“Nora and Julie” hits home for students

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by AbStrong

The Simpson Theatre Company introduces audiences to two lovely ladies this month: Nora and Julie, women dealing with complex romantic relationships.

Ingmar Bergman’s play “Nora and Julie” is based on August Strindberg’s “Miss Julie” and Henrik Ibsen’s “A Doll’s House,” works that illustrate feminist views of social expectations of the late-1800s’.

Director Tom Woldt chose the productions because he felt the company and its audiences would gain something from it.

“This seemed like a good fit for the student company and the stories link up with the department courses,” Woldt said.

The production poses heated questions about the politics of intimate relationships, including the division of finances, extramarital affairs, class barriers, power struggles and the domestic roles of men and women.

Each story takes place on a holiday: Julie’s on Midsummer’s Eve and Nora’s on Christmas. The celebrations emphasize life and relationships, but they’re unsatisfactory for Julie and Nora, causing them to question their positions in the world.

Junior Lindsey Johnson said playing Christine in “Miss Julie” has enhanced her understanding of her Women’s Literature and Women’s Lives class.

“It hit home for me,” Johnson said.

According to Woldt, the issues addressed in the play are long-standing.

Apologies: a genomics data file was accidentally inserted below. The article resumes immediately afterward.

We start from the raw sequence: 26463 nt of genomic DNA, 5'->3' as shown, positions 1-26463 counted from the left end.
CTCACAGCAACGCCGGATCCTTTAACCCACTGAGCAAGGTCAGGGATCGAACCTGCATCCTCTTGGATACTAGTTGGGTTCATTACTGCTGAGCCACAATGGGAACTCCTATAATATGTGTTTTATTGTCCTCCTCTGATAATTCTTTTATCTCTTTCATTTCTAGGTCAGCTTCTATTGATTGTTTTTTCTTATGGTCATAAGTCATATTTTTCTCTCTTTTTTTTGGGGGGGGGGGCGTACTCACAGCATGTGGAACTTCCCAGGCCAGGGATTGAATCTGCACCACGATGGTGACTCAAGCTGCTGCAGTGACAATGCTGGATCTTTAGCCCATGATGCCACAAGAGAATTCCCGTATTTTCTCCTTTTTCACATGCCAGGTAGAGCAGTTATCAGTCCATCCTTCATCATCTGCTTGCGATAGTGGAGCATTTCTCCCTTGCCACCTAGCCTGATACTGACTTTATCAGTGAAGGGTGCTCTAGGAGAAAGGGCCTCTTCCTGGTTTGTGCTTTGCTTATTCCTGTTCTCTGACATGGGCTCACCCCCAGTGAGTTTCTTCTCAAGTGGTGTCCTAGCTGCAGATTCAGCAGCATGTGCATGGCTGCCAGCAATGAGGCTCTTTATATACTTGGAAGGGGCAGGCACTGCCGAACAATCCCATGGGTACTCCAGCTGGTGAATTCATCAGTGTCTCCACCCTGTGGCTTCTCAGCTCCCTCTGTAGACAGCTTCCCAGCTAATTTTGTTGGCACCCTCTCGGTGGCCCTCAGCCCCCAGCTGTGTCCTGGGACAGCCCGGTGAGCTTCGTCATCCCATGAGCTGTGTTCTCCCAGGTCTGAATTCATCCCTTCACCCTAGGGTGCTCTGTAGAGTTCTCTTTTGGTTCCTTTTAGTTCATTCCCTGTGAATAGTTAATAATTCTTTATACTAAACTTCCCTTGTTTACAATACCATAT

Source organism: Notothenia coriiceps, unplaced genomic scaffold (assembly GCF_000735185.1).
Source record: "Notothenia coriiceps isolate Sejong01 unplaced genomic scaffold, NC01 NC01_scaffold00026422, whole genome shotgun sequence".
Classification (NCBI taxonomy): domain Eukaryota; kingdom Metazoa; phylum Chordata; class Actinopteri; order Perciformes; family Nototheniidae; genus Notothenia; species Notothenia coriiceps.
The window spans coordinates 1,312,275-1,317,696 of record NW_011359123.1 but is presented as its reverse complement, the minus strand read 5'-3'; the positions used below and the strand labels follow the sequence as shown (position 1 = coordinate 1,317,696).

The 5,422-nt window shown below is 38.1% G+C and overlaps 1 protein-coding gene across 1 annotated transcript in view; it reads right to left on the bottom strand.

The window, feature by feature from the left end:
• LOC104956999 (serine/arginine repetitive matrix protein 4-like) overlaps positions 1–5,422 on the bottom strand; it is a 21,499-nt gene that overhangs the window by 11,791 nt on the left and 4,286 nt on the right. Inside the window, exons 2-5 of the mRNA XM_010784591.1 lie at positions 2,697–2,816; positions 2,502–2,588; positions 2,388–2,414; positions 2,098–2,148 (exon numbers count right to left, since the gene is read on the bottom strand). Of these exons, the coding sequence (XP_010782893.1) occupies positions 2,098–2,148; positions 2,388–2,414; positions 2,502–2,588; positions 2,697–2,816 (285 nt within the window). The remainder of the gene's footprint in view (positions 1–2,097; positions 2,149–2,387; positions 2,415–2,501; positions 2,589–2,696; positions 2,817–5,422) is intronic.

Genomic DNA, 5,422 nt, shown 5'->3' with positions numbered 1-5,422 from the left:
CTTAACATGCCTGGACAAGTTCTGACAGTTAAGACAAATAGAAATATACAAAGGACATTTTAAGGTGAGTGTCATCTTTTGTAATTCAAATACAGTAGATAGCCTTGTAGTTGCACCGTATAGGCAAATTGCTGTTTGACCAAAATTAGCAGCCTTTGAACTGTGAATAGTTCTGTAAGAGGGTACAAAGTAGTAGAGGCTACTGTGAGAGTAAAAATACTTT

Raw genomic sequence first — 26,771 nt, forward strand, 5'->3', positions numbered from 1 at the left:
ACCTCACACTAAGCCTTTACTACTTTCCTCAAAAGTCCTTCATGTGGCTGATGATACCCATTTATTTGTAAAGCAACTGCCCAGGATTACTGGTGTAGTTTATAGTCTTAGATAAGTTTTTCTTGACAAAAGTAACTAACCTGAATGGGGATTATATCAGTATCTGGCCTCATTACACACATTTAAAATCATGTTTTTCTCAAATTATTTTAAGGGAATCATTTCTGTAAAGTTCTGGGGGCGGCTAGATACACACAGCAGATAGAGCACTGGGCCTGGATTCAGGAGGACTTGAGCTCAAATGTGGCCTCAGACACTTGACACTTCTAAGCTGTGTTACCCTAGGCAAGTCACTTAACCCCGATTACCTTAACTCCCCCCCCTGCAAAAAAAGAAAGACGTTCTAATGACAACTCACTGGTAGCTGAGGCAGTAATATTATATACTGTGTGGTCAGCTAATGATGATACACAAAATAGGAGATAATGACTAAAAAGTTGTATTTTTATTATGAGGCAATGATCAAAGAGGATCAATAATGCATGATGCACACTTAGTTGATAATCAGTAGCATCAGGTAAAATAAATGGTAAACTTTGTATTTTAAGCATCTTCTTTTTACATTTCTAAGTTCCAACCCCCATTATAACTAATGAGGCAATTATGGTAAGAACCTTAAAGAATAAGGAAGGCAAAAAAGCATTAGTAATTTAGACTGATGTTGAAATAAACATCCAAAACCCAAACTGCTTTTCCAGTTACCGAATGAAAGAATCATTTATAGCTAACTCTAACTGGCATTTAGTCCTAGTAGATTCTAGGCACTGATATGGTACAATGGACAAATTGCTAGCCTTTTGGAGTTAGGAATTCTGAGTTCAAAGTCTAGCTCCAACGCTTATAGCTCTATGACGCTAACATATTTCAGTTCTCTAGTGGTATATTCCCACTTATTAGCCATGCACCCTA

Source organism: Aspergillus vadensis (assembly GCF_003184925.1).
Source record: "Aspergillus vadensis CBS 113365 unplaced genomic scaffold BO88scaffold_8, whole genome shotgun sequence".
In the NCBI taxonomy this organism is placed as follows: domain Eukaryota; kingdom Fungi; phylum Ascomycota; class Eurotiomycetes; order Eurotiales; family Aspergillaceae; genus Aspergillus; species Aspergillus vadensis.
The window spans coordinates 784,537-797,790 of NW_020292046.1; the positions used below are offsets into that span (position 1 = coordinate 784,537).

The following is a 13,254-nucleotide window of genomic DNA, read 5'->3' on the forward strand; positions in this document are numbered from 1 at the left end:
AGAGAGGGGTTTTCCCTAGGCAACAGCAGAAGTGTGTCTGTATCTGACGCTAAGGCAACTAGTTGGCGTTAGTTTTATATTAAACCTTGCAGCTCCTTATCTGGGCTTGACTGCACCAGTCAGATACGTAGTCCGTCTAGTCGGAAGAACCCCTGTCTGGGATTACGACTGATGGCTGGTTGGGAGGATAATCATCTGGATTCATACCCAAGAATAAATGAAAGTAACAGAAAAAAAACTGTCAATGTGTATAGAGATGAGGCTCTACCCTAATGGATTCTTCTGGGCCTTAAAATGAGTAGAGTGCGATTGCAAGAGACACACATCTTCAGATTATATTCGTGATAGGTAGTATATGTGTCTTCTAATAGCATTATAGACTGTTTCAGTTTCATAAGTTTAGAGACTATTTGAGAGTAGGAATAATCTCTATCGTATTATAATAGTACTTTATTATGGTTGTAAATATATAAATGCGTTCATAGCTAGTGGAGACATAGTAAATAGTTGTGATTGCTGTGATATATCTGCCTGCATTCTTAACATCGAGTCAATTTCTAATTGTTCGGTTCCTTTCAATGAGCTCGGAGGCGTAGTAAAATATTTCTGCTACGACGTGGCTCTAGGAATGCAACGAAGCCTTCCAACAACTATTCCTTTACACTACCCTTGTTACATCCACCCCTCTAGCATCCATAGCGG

“Despite 150 years, people keep coming back [to see these plays] because we haven’t solved these problems yet,” Woldt said.

Several new faces make an appearance in the play including freshmen Sara Stoddard as Mrs. Linde and Christopher Ellis as Torvald Helmer.

“Playing Mrs. Linde really showed me how much of [a] part she served as a sort of older sister for Nora,” Stoddard said.

The company, which is composed of 50 students, has been working on the play since the beginning of the semester. Auditions took place the first day of classes and rehearsals began the following week

The play originally included a third act about a contemporary marriage which couldn’t be included due to time constraints.

Each act runs approximately one hour and 15 minutes, and with intermission, the play runs about three hours.

The production may appeal to students going on upcoming May Term trips to Scandinavia. Audiences get a brief taste of Scandinavia through the traditional folk and Christmas music included in the play.

Woldt said the show also boasts bold visual effects, even though it started modestly.

“It all started with a cardboard model,” Woldt said.

Woldt is expecting a fair number of patrons from Indianola, Des Moines and surrounding communities as well as faculty and students in the crowd.

Woldt hopes audiences will see themes in “Nora and Julie” that are typical of modern-day relationships.

“They apply to life,” Woldt said. “To quote Bergman, ‘Sometimes great things and sometimes disastrous things take place between the relations of men and women.'”

“Nora and Julie” will be performed October 20-23 at the Barnum Studio Theatre.